Improving academy 'playing the long game'

The Sir Robert Woodard Academy
The Sir Robert Woodard Academy

A principal has predicted his school will go from “strength to strength” despite being rated 'requires improvement' by Ofsted for the third time.

The Sir Robert Woodard Academy, in Sompting, underwent a two-day inspection at the end of January – its first since 2015.

In their report, the team of four inspectors recognised the changes made by Kieran Scanlon since his appointment in September, saying they had led to significant improvements in some areas.

Mr Scanlon said: “There is a great energy at the academy. Our students enjoy coming here and benefit from the fact that we are a medium sized school so they are truly known and nurtured.

“We have everything in place to ensure that over the coming years, we will go from strength to strength.”

The academy was rated 'requires improvement' in four of the five key areas, with the personal development, behaviour and welfare of the students rated 'good'.

The report acknowledged the “challenging times” faced by the academy, including its financial considerations and an “insufficient focus” on teaching and learning before Mr Scanlon's arrival.

It added: “Following his appointment in September 2017, the principal has wasted no time in initiating a restructure of leadership at all levels. A new senior leadership team has been formed, with each member having clear lines of responsibility linked to the academy improvement plan.

“Since the beginning of this academic year, the team has introduced a number of well-judged initiatives to improve key aspects of the school’s work. These changes have significantly improved some areas, such as attendance, this year. However, in other areas it is too soon to see an impact.”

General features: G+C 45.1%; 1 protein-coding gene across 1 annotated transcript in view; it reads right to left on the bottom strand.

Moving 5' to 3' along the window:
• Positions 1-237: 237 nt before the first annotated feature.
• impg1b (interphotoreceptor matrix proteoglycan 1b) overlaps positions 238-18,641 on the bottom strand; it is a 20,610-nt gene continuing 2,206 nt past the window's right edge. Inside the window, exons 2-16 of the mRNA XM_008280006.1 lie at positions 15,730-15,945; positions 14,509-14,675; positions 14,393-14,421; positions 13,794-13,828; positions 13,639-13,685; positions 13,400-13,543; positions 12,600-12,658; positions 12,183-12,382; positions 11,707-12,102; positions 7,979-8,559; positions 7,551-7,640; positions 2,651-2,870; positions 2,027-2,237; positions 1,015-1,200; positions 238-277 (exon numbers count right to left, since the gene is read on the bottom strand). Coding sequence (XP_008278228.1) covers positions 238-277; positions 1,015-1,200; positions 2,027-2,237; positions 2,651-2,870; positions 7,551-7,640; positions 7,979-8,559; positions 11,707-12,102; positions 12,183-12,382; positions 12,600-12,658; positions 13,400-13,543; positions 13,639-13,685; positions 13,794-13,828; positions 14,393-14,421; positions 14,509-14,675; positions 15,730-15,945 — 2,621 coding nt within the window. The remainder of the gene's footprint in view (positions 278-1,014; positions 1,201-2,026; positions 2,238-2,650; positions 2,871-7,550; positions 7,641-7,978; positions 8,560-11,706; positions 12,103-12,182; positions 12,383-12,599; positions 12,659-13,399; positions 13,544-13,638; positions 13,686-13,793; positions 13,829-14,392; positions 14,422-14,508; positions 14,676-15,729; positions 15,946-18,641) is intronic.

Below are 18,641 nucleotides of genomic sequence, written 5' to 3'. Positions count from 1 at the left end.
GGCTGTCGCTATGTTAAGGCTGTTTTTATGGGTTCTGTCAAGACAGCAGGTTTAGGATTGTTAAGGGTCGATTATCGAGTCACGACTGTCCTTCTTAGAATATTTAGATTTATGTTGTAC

There was praise in the report for the behaviour of the students and for the variety of extra-curricular clubs and activities on offer. Staff morale was seen to be high.

The majority of parents who responded to Ofsted's Parent View questionnaire said their children were safe, happy and well looked after at Sir Robert Woodard. It was a show of faith the inspectors described as “well placed” as the academy offered “a very nurturing and inclusive community”.

Responding to the list of areas requiring further improvement, Mr Scanlon said he and his team would not be taking any shortcuts, adding: “I feel the report recognises that we are playing the long game.”

The list included the need for teachers to have “the highest expectations of all pupils”, for subject leaders to “monitor the work of their teams closely and tackle weaknesses in teaching, learning and assessment promptly and effectively” and for an external review of governance and the school’s use of the pupil premium.

Mr Scanlon said: “It is clear from the detail of the report that going forward, the school has significant strengths and that we have the team to take the school to good and beyond.”

He added: “It is a team effort and we are dedicated to ensuring that every child that comes through our door has an fantastic experience at the school and leaves prepared to go to university or enter the profession of their choice.”